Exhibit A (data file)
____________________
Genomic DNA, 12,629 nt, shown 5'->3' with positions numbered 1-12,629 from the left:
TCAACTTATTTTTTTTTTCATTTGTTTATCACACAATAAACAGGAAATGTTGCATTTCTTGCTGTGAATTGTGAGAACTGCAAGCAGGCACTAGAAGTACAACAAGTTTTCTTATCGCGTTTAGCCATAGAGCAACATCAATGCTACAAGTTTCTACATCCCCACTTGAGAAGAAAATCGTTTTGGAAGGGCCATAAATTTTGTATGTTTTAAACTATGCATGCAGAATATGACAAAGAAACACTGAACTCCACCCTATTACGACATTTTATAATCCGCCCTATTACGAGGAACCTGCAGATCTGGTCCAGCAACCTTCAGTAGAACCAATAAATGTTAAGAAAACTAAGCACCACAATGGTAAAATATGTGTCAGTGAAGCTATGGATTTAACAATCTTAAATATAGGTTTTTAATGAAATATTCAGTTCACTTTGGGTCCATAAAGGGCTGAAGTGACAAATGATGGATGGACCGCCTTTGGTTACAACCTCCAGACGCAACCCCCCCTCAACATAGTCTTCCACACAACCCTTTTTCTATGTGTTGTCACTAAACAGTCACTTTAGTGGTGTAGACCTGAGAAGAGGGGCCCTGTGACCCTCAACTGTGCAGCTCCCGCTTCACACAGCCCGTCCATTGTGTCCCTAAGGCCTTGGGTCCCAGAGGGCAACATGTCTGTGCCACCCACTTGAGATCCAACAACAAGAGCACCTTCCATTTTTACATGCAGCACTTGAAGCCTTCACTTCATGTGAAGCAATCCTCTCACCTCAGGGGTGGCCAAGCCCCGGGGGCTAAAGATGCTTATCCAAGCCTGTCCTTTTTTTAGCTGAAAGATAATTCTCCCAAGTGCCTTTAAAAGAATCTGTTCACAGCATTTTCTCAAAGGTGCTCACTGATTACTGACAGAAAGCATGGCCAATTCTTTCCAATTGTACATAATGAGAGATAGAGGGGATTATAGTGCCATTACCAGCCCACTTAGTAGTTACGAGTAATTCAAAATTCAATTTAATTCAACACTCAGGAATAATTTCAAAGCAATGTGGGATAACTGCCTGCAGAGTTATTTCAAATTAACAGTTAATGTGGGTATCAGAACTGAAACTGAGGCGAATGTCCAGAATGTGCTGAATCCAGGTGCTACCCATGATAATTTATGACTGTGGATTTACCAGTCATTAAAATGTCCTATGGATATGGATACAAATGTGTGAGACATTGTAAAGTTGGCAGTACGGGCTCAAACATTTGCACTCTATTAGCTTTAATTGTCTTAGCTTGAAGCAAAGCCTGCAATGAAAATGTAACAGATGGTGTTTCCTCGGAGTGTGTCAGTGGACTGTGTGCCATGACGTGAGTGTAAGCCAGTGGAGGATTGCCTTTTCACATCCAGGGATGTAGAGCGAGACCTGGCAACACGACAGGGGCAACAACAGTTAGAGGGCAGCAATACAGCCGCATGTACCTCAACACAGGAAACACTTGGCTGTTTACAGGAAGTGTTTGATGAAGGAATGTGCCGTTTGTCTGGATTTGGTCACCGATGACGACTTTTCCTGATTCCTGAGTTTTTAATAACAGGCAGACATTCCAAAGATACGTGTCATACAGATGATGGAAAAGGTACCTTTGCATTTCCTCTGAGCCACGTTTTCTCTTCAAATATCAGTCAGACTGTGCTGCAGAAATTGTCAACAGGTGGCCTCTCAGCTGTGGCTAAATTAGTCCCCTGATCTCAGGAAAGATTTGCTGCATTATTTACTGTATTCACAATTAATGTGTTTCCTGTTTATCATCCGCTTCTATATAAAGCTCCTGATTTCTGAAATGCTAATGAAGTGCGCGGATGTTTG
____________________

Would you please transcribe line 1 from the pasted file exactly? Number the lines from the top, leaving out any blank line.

Genomic DNA, 12,629 nt, shown 5'->3' with positions numbered 1-12,629 from the left: